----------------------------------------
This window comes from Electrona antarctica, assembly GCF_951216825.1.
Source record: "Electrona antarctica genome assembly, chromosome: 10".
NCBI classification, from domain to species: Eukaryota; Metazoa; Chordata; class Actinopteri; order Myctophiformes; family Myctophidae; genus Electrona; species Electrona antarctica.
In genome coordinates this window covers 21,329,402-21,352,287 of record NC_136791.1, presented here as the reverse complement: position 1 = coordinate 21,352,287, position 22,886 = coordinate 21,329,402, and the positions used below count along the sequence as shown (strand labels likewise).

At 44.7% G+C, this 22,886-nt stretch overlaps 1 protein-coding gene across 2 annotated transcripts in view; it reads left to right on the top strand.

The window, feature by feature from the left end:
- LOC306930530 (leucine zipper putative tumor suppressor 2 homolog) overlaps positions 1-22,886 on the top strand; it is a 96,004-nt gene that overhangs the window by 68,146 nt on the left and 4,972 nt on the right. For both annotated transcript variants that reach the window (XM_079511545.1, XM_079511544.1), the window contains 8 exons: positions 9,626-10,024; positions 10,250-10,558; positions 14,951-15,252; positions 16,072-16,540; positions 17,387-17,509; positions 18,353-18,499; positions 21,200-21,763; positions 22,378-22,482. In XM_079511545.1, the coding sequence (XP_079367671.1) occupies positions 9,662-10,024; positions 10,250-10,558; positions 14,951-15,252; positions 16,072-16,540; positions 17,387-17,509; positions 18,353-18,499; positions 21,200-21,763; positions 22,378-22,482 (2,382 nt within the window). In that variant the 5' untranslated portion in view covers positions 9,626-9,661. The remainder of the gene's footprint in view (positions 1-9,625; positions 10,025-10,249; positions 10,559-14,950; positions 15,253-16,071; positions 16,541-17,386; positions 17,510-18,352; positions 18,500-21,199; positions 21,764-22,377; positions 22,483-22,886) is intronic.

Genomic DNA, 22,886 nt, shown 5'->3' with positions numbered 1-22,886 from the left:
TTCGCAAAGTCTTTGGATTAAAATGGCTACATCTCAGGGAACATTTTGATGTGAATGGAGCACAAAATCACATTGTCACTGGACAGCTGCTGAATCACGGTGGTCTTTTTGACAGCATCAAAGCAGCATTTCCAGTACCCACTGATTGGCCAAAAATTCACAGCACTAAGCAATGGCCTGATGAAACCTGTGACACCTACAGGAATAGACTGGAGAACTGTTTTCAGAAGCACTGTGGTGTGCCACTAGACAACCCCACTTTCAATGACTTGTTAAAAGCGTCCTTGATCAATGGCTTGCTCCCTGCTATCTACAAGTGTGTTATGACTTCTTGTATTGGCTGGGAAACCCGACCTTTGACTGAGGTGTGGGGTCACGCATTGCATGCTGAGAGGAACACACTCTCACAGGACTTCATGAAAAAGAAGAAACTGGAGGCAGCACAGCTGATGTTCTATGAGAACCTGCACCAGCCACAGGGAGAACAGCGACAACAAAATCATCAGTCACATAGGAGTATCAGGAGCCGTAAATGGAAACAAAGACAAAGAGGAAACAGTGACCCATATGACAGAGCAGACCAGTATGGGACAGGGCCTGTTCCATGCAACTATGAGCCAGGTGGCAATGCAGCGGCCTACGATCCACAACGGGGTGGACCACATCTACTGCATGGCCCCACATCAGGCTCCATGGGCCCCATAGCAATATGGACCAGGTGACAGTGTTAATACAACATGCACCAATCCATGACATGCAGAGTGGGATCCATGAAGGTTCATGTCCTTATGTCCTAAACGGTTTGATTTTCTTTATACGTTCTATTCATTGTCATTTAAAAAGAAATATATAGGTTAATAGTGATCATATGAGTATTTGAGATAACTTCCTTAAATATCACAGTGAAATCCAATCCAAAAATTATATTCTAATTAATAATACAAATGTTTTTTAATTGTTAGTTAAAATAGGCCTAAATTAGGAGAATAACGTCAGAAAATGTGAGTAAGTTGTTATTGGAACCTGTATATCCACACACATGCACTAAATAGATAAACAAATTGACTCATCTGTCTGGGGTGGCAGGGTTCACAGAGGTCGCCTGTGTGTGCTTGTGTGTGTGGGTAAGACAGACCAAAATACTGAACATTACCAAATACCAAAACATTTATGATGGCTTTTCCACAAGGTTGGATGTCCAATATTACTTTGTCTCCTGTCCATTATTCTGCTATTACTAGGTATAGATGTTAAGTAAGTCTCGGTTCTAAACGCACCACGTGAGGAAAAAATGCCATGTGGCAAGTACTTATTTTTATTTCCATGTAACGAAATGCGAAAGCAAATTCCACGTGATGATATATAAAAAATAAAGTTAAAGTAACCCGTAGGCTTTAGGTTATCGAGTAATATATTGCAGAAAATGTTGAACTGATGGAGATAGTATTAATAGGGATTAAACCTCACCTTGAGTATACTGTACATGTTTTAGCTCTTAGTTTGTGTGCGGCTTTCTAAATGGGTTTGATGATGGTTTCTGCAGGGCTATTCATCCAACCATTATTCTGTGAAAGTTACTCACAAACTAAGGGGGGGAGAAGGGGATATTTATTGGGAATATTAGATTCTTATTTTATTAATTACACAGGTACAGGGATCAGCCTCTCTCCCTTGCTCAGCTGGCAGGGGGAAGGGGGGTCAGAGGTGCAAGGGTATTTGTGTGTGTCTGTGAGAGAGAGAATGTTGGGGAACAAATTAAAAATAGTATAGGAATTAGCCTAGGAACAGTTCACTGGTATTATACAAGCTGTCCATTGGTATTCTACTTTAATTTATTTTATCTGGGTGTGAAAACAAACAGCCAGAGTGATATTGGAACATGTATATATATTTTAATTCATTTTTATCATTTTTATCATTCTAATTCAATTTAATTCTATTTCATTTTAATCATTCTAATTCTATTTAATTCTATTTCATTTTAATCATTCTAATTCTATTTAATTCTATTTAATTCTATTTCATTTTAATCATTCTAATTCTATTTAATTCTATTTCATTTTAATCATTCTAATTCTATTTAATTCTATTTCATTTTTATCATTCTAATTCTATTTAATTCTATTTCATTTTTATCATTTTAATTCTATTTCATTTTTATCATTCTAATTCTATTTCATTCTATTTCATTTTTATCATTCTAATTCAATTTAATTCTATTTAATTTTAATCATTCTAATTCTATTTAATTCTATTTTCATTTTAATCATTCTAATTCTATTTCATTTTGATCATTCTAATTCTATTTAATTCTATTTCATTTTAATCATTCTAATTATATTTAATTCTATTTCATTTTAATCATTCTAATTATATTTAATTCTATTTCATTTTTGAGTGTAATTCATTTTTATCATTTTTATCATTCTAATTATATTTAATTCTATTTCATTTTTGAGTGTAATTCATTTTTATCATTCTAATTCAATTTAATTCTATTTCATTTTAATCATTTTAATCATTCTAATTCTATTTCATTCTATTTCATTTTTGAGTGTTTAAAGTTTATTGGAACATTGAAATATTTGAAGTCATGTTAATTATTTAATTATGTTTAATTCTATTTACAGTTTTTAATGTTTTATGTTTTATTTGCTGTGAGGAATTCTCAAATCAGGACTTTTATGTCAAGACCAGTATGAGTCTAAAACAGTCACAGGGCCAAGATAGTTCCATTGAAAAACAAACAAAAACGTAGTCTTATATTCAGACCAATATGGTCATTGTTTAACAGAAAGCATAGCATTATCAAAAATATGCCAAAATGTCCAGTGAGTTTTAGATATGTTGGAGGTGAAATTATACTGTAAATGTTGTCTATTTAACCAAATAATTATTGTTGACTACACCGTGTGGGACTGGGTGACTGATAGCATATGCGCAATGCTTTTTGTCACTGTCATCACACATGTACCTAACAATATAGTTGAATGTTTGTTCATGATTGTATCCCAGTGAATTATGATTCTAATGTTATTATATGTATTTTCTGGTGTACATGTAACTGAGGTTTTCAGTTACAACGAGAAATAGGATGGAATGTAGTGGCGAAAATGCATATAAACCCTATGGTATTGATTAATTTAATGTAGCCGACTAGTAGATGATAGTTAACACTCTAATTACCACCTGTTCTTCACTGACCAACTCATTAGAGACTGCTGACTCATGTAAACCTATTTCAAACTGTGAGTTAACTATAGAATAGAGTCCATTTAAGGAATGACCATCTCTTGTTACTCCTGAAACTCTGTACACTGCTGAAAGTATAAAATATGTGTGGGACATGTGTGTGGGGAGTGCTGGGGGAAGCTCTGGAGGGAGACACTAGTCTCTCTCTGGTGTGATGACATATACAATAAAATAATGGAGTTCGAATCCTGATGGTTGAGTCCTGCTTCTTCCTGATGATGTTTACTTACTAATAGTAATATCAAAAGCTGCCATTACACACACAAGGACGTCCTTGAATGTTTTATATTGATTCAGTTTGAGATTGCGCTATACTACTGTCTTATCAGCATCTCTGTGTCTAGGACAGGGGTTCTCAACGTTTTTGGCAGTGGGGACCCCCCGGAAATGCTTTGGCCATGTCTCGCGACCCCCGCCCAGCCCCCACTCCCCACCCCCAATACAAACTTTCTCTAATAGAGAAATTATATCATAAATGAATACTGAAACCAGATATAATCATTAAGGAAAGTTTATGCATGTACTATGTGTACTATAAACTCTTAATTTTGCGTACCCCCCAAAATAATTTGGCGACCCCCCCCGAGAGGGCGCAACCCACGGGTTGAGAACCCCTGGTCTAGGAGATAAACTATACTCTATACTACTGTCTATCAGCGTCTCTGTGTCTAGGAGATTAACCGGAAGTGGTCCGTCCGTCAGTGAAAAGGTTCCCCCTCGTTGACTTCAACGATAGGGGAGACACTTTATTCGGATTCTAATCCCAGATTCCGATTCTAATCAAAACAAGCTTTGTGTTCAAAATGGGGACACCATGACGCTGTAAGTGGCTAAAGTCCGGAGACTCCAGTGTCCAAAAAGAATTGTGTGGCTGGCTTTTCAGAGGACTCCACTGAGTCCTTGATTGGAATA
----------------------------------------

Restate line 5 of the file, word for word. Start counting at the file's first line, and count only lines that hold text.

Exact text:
At 44.7% G+C, this 22,886-nt stretch overlaps 1 protein-coding gene across 2 annotated transcripts in view; it reads left to right on the top strand.